The (Indian) Patent Act, 1970 ("Act") mandates every applicant to disclose all/any information related to a patent application for the same or substantially same inventions filed outside India. This requirement facilitates the patent office in examining the patent application. This article focusses on 'Information Disclosure' of foreign applications filed during the patent prosecution.
The patent applicant is required to furnish information related to corresponding foreign applications in most of the countries. In U.S., an applicant has a duty to file IDS (Information Disclosure Statement) enclosing all information material to the Patentability of the invention to the USPTO. Failure to comply with this requirement may lead to patent invalidation.
In Europe and China, only the copy of prior art search/patent examination reports shall be provided to the concerned patent office upon request. Failure to comply with this requirement may result in withdrawal of application.
Statutory Provision in India
Section 8(1) of the Patent Act, 1970 mandates an applicant to voluntary furnish Form 3 mentioned under Second Schedule of the Patent Rules, 2003 enclosing -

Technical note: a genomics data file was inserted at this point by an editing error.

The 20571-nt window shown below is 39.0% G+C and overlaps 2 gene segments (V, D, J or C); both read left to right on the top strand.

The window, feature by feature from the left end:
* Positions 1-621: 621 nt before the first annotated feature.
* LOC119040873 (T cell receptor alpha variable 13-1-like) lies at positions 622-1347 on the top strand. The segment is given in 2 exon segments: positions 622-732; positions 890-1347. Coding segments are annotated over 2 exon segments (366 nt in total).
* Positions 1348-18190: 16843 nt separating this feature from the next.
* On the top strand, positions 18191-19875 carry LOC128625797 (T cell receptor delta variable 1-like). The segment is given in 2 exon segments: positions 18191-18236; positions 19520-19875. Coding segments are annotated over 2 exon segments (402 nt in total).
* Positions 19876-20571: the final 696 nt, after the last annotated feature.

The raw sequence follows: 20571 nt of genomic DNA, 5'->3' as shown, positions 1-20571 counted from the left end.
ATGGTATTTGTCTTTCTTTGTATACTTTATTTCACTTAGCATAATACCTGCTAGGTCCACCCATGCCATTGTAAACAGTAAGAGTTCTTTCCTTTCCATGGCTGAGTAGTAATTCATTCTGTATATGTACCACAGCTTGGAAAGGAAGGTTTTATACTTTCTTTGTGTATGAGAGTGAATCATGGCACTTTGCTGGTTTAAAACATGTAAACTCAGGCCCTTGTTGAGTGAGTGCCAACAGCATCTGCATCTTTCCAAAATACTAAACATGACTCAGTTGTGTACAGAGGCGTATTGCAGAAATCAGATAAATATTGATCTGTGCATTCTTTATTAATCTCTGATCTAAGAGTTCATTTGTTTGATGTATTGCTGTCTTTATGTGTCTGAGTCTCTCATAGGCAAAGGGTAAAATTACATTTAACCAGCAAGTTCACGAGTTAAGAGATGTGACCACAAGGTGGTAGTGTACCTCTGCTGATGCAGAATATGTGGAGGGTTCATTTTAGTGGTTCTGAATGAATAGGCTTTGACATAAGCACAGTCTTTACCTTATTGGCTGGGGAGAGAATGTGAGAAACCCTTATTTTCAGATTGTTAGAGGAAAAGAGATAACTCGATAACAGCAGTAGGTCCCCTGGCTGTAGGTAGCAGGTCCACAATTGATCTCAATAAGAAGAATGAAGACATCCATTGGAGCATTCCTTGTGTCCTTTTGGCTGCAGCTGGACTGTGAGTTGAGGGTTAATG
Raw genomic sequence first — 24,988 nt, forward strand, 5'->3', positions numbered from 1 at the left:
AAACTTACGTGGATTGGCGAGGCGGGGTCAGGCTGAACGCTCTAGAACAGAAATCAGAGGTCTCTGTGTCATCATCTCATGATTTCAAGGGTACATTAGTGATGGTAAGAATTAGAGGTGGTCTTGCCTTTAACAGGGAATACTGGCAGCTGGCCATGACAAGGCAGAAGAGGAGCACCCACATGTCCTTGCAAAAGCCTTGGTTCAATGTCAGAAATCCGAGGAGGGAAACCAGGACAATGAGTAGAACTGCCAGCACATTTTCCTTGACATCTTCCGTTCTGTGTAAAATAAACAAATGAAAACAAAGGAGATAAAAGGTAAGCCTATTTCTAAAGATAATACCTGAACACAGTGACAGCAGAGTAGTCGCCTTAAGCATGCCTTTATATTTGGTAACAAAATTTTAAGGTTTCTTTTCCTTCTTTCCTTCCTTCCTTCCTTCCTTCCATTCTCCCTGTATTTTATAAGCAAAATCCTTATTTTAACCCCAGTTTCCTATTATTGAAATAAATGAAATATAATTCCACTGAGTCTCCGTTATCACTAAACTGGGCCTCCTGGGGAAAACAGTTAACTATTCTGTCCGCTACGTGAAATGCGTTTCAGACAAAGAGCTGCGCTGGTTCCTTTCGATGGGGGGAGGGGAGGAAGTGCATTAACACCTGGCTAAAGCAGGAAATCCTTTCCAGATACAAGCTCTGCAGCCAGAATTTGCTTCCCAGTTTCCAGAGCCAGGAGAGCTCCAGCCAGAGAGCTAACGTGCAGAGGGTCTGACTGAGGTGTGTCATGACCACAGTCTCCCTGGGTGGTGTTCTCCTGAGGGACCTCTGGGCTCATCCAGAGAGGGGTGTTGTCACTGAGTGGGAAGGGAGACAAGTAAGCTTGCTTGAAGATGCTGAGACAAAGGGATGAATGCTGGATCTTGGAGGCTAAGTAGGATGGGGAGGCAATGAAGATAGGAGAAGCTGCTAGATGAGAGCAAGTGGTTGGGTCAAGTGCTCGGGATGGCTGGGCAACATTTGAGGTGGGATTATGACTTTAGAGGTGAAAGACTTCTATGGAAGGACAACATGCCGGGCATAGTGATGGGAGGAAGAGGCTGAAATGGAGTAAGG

- A statement setting out detailed particulars about patent applications filed outside India by him or any person claiming through him for the same or substantially same invention; and
- an undertaking that he would keep the Controller informed in writing from time to time of detailed particulars in respect of every other application relating to the same or substantially the same invention, if any , filed in any country outside India subsequent to the filing of the statement.
In addition to the above, Section 8(2) of the Act requires filing of information upon request by Controller in relation to patent applications filed outside India for the same or substantially the same invention.
Timeline for filing Form 3
- The applicant should file the statement and undertaking as mentioned in Section 8 of the act within 6 months of filing the Indian Patent application.